Nearly 200 employees at the Whitney Museum in New York are part of an effort to establish a union. According to a report by the New York Times, which first reported the news, a petition seeking a union vote was filed with the National Labor Relations Board by the Technical, Office, and Professional Union, Local 2110 UAW.
Among those involved in the organizing effort at the museum are curators, editors, visitor services workers, conservators, educators, porters, and other employees. Whitney Museum employees cite job insecurity, wage inequities, health and safety, and pandemic-related layoffs as some of their motivations for creating a union.
“We want to build on the legacy of the Whitney by ensuring that, as a workforce, innovation comes with respect, integrity, and fairness,” Karissa Francis, a visitor service assistant at the museum, said in a statement. “We believe that forming a union will strengthen the institution because we, the workers who make the institution run, will be collectively advocating for better terms and conditions of our employment.”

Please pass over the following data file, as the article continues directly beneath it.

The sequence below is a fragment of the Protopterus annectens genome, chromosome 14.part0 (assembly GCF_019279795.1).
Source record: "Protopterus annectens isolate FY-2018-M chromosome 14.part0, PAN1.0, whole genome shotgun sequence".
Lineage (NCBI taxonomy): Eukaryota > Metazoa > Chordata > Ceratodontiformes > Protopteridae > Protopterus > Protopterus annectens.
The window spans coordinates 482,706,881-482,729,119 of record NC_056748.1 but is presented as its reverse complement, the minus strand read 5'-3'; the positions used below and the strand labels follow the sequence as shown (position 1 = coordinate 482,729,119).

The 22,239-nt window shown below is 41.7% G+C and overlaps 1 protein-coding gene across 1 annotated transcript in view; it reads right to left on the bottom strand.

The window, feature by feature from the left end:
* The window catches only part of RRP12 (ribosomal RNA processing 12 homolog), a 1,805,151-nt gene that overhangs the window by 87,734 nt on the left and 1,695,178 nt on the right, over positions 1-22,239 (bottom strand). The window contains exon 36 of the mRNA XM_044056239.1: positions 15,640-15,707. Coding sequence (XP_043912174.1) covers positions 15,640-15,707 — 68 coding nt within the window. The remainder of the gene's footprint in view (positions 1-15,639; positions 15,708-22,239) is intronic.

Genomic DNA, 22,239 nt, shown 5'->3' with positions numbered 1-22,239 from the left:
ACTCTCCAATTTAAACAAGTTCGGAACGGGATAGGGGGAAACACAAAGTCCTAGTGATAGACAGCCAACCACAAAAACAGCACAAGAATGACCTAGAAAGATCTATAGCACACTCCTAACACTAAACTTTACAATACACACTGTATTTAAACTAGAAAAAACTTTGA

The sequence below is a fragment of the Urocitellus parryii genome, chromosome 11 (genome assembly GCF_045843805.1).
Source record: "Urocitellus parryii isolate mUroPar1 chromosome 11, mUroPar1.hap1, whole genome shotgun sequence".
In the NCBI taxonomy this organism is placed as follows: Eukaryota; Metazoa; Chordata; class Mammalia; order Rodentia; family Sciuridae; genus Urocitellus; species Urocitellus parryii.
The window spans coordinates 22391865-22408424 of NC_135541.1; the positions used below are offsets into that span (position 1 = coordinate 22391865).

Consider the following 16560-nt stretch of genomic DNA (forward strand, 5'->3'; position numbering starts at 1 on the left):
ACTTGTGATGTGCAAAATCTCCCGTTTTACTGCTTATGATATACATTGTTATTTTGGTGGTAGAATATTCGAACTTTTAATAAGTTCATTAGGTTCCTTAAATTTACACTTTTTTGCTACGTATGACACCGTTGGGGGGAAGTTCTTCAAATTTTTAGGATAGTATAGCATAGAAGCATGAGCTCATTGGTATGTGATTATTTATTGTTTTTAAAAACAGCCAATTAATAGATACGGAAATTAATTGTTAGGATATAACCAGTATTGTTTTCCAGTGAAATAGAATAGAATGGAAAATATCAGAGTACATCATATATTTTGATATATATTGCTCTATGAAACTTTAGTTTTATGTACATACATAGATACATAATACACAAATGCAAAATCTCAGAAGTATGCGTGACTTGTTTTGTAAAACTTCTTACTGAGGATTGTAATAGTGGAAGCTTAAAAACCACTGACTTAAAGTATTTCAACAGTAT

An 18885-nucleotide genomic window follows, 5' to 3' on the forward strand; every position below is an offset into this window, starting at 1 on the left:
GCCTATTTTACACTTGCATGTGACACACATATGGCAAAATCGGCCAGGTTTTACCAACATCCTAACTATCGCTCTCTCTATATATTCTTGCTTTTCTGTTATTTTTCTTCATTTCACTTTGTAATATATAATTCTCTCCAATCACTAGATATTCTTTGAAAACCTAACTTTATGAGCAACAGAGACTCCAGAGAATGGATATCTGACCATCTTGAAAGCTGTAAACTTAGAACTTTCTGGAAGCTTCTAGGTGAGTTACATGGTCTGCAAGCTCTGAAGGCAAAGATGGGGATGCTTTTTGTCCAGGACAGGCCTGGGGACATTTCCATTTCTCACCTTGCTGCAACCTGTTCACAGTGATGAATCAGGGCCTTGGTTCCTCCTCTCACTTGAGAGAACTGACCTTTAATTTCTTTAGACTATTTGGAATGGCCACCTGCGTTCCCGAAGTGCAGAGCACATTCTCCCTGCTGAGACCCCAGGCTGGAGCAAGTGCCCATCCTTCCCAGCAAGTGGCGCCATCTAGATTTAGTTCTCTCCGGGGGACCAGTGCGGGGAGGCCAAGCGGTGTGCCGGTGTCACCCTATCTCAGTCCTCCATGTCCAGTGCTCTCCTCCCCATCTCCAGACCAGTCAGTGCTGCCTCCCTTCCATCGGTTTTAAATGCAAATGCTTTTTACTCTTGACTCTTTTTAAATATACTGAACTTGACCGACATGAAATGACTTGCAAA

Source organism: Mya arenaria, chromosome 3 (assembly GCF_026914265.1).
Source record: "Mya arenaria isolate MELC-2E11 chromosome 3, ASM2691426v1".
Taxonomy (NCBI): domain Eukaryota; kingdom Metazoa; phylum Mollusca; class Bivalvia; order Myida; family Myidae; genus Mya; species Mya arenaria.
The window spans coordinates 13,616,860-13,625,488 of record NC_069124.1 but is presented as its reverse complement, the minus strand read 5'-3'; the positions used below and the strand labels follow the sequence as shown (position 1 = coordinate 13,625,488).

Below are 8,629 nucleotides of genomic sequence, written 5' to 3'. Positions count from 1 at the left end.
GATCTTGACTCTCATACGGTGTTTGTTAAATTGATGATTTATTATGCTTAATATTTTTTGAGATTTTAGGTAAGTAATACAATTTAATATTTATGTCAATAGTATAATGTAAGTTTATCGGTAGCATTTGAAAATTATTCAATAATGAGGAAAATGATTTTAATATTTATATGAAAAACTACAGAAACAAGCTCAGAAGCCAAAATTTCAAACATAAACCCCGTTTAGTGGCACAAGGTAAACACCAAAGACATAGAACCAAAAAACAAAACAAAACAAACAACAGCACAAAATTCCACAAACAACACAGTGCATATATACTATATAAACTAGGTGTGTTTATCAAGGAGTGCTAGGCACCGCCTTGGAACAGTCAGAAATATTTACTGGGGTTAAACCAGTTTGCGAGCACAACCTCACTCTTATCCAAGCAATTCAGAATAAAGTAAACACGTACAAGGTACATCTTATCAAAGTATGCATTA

The Whitney laid off 76 workers last April amid the onset of the pandemic. It cut 15 more staff members earlier this year due to financial fallout precipitated by the global health crisis. Francis said in a release that “the lay-offs were a wake-up call to the need for better protection, and we realized we would have to band together to negotiate for better working conditions,” adding, “Unionizing is about our right to live and work in this city with dignified wages and healthcare.”
“The Whitney respects the staff’s desire to engage in a dialogue about collective bargaining and remains committed to supporting all staff, regardless of union affiliation,” the museum said in a statement.
The Whitney staff members’ move to unionize follows similar labor organizing at art institutions across the U.S. in recent years. Employees at MASS MoCA filed a petition to unionize in March, and workers at the Portland Museum of Art in Maine voted to unionize in April. In 2019, the union at the New Museum in New York agreed to a five-year contract with the institution, and workers at the city’s Guggenheim Museum voted to unionize that same year.